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Bombay HC: Doctors not responsible for Medical Negligence if Drugs not administered due to Unavailability

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Medical Negligence Law Insider

Medical Negligence Law Insider

Deepali Kalia

Bombay High Court stated that doctors should not be held responsible for not administering COVID 19 drugs to patients if the medicines are unavailable due to their scarcity.

“The Doctors are attending work 24/7 wearing the PPE kits. Thereafter, are they to face Investigating Officers over one or two cases where the patient’s party is aggrieved and complaints of medical negligence? There has to be a balance.”  A Division Bench of Chief Justice Dipankar Dutta and Justice Kulkarni said while hearing a bunch of PILs related to COVID management in the state.

“We are witnessing that the essential drugs are scarce. If a doctor cannot administer a drug due to its unavailability, they cannot be held responsible for that.” The bench observed.

It was noted by the bench that doctors cannot be harassed because a particular drug could not be administered due to its unavailability but also clarified that it would not get in the way of genuine complaints.

“Please let us know as to how we can pass orders and protect doctors from being prosecuted at this stage. Of course, if there are genuine cases, definitely we will not stay in the way,” the Bench said
Instead of FIRs being promptly registered, a preliminary inquiry should be done as unnecessary prosecution will demoralize the doctors, the Bench noted.

Dr Rajeev Joshi, a member of the Indian Medical Association demanded the Bench to pass an order and clarify that doctors should not be taken to task and held responsible for the inefficiency of the government in supplying the essential medicines. He stated that, “Who will protect the doctors, There will be cases in the Court, and we will have to spend our energy and money to defend those cases.”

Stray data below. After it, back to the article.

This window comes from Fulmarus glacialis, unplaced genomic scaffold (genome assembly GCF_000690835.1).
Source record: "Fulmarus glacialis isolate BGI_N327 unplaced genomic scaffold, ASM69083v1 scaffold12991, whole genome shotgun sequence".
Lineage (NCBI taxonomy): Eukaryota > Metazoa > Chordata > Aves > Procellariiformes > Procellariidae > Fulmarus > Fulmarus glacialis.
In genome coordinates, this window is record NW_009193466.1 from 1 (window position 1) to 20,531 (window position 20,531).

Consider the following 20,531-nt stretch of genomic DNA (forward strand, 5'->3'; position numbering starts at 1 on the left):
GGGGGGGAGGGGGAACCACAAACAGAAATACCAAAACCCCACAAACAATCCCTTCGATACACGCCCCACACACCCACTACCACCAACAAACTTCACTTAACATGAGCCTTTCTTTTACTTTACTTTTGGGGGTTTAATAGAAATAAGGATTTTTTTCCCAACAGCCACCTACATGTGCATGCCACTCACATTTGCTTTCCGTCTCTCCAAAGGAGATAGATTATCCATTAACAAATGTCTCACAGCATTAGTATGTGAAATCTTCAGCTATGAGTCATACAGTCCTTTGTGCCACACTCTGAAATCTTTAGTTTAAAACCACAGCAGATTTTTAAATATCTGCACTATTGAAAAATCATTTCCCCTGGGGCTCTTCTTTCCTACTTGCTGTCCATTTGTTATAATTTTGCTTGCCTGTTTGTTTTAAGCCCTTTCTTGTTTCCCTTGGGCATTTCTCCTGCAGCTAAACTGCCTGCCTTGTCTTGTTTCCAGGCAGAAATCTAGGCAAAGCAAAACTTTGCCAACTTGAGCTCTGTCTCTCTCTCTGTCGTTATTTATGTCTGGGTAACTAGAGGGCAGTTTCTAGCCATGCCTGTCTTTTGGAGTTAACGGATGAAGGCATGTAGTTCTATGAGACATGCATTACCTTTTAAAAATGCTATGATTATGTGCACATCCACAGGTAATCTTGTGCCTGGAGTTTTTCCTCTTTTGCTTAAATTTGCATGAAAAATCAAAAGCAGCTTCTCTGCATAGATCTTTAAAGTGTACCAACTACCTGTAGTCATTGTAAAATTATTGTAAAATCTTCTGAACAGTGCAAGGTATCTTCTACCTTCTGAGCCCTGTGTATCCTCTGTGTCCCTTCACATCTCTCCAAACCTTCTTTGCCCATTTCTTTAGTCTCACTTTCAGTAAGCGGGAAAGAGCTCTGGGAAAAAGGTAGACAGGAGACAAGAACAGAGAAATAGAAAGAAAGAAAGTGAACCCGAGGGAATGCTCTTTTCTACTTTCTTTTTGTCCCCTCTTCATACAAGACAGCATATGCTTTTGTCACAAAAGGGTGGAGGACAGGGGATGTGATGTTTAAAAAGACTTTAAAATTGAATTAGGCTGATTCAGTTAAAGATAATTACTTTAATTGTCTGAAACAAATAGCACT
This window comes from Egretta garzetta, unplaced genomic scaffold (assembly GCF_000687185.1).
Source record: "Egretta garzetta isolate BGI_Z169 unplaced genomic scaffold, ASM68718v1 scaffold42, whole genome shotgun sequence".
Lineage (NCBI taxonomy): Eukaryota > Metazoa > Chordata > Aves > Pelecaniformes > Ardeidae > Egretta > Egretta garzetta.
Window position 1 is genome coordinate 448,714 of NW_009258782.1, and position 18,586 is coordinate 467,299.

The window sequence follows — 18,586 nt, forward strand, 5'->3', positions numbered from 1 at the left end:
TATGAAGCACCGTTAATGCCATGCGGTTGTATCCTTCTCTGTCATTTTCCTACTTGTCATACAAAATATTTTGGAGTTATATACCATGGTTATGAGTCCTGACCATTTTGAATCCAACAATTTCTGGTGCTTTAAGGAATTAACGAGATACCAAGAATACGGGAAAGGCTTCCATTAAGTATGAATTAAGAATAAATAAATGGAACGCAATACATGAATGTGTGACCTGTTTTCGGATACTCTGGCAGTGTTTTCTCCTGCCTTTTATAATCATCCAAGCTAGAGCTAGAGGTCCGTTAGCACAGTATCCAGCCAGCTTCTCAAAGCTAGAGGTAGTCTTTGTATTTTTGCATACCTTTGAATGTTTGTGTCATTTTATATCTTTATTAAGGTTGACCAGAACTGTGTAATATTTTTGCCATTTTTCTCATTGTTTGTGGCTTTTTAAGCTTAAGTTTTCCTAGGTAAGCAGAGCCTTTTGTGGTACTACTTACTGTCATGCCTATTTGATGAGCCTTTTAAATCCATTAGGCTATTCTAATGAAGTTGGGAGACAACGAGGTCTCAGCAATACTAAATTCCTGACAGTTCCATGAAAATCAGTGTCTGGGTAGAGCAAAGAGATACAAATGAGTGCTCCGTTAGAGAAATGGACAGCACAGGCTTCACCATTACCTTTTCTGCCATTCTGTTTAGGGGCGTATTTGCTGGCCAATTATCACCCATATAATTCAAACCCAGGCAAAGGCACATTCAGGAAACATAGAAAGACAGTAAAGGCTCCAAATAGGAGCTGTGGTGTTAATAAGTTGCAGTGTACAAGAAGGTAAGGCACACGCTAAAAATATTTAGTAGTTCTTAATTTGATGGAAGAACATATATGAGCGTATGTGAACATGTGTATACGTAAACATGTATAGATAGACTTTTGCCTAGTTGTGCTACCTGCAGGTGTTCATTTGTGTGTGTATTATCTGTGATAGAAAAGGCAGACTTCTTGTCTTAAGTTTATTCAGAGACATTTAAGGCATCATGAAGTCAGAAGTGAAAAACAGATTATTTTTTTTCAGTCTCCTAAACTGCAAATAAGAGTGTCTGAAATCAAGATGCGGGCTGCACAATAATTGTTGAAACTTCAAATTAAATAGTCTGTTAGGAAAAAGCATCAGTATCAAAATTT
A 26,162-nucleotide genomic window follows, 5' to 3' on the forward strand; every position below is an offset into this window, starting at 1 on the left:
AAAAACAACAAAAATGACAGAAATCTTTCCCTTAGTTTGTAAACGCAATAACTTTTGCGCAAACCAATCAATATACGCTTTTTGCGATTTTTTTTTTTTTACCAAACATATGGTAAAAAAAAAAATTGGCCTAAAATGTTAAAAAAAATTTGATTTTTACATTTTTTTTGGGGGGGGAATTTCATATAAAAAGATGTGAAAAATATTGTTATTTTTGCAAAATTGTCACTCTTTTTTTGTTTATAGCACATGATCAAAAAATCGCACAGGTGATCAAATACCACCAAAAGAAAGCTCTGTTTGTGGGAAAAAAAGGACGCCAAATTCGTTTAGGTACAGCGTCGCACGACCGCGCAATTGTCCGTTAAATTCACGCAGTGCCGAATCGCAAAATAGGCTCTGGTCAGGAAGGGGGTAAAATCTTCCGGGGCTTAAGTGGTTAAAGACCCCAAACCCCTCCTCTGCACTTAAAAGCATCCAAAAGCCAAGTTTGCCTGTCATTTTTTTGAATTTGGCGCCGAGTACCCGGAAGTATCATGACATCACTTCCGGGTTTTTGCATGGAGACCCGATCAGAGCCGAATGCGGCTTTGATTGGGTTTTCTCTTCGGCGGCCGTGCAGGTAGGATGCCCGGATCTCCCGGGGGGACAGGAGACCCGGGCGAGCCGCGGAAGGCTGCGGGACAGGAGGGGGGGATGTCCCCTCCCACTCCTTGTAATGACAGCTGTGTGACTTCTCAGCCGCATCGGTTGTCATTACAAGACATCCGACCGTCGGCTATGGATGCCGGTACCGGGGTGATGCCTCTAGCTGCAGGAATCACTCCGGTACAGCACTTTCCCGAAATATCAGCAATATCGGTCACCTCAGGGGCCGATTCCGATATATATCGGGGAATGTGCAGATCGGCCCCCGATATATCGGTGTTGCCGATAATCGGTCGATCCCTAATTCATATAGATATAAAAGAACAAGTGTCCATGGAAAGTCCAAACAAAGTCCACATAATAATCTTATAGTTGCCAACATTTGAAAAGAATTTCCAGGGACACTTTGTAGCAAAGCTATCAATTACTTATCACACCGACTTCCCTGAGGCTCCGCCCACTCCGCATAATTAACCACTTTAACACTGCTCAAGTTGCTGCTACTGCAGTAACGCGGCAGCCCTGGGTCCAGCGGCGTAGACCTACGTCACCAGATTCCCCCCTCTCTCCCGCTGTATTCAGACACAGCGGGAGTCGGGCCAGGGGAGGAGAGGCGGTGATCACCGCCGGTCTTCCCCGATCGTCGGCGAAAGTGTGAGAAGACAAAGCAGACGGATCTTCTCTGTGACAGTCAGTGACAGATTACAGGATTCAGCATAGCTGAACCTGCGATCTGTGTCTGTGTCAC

“If we follow the protocol or don’t follow, the patients are targeting us, and 100s of cases have been filed for which there is no legal protection.” Joshi further added.

The patient’s treatment protocol and what drug is needed at a particular time should be left to the doctors to decide, the Bench remarked.

Dr Joshi informed the court that patients who do not respond to Dexamethasone usually react to Tocilizumab i.e where Dexamethasone doesn’t help then Tocilizumab, whose supply is scarce, is prescribed.

To the Court’s question of whether an alternative to Tocilizumab is available, Dr Joshi replied in negative and stated that as a final resort to save a patient’s life; other anti-inflammatory drugs are given as a trial and error. 

The Bench also asked both State and Centre “to put their heads together” and work on the issue of Tocilizumab’s scarcity.“Till the time we are getting positive cases, we will require available of this drug (Tocilizumab) On war footing there should be some mechanism to ensure the availability of this drug” the Bench said